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Reading this book five years later at a different stage in my life reminded again of how important it is to take those leaps of faith, allow your life to divert in order to chart a more fulfilling path, and not to be afraid of doing the unexpected thing. I have spent almost five years in this city and have allowed myself to be a little hemmed in by my expectations of what this stage of my life should be, what my career should look like, so on and so forth. So like a breath of fresh lavender-scented air, this book gave me renewed energy to start writing again, start questioning and get cooking.

Back to the meeting, which took place just after I randomly saw on Facebook that she would be giving a reading and a book signing at the James Beard Foundation, mere blocks from my office. Meeting someone with whom you already feel intimately acquainted yet have never seen before can be somewhat disconcerting. Of course, in my mind, I’m thinking up my speech, which always starts with “we’re like the same person!” Not creepy at all… I had so many questions for her such as “What is the hardest part about writing a book? Is it the decision to just do it? What was the biggest challenge of starting your own business? How did you learn to make ice cream? How do you manage a business from far away? Do you ever envision returning to the United States to live? Is it difficult to be away from your family?” So many questions and yet after listening to her speak about the book, so calmly, so elegantly with just as much warmth with perhaps a little less sass, I found that all I could muster was a nervous sputter about how much I loved the first book, my experience in Europe, and how excited I was to chance upon the second. We had a nice little exchange, but of course, there was a line and I couldn’t really say what I wanted to say which was, “thank you, thank you for sharing and for allowing me to feel a connection that makes me feel there are others out there, like me, with the same passions, the same feelings, and a similar way of looking at the world.”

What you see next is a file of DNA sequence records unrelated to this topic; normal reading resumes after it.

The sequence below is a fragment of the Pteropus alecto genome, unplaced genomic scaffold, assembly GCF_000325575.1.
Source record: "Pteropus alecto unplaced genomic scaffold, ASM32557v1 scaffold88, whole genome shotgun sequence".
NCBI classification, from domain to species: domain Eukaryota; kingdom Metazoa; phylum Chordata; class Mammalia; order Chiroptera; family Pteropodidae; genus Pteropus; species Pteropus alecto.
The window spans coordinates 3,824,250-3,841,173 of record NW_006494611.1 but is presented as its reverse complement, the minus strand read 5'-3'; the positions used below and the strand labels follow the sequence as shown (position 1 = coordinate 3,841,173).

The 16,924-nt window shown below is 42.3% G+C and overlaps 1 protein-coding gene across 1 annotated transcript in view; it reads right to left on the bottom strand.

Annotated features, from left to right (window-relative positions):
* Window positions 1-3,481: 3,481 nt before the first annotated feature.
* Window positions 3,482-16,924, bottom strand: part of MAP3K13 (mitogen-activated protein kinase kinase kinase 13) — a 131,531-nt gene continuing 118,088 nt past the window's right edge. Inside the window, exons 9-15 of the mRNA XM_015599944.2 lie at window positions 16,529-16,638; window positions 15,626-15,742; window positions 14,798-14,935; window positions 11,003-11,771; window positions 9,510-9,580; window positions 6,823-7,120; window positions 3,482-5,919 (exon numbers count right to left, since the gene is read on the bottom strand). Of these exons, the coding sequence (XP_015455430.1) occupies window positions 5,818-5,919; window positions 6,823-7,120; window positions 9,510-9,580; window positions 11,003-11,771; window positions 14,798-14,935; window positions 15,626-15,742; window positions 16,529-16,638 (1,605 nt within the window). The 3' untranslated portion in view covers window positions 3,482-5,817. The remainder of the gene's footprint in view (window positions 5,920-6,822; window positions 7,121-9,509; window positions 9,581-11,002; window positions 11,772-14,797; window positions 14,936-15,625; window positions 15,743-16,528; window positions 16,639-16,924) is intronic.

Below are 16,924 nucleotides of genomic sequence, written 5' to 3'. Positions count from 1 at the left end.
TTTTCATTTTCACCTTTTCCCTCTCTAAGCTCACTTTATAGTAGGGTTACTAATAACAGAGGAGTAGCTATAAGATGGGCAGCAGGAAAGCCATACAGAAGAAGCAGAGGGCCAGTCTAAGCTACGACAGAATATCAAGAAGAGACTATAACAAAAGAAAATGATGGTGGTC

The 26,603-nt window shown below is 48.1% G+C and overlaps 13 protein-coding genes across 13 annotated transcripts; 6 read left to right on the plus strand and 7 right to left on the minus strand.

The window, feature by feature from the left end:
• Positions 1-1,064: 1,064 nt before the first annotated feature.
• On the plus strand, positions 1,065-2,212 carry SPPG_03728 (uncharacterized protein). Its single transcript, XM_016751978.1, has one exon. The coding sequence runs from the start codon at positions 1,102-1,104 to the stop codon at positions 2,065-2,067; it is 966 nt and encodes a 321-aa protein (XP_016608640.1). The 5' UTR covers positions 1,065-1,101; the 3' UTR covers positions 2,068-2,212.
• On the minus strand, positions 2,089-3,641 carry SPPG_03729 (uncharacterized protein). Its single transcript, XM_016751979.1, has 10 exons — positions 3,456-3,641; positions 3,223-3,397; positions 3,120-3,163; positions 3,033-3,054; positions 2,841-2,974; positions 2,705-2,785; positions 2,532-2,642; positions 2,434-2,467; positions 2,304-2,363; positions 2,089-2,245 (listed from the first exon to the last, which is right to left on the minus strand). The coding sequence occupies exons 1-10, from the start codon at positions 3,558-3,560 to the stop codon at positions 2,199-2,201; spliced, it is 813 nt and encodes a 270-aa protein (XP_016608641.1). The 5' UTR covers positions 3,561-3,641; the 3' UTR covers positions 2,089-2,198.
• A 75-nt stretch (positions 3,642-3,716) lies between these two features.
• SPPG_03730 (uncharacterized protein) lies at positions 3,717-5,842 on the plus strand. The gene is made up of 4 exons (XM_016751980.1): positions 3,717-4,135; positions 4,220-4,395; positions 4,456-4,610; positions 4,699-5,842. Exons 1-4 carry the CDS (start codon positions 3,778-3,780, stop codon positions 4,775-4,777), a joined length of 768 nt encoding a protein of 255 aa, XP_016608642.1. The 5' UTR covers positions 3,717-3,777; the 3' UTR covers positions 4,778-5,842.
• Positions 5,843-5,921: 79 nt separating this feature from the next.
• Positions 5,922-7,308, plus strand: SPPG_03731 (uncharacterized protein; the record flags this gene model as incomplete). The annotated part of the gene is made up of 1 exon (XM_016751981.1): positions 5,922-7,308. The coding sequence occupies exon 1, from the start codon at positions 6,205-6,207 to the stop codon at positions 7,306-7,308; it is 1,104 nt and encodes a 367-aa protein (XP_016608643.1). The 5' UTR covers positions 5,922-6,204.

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All in all, I walked out of the quaint West Village townhouse that afternoon, into the sunlight, feeling renewed. It was just a lunch-break detour during my arduous workday, but for me, it was the unexpected twist that took me somewhere different, even if only a different room on a different street with a familiar voice. It was one of those moments that feels rife with possibility and that (with an extra bite of a fluffy madeleine) was enough.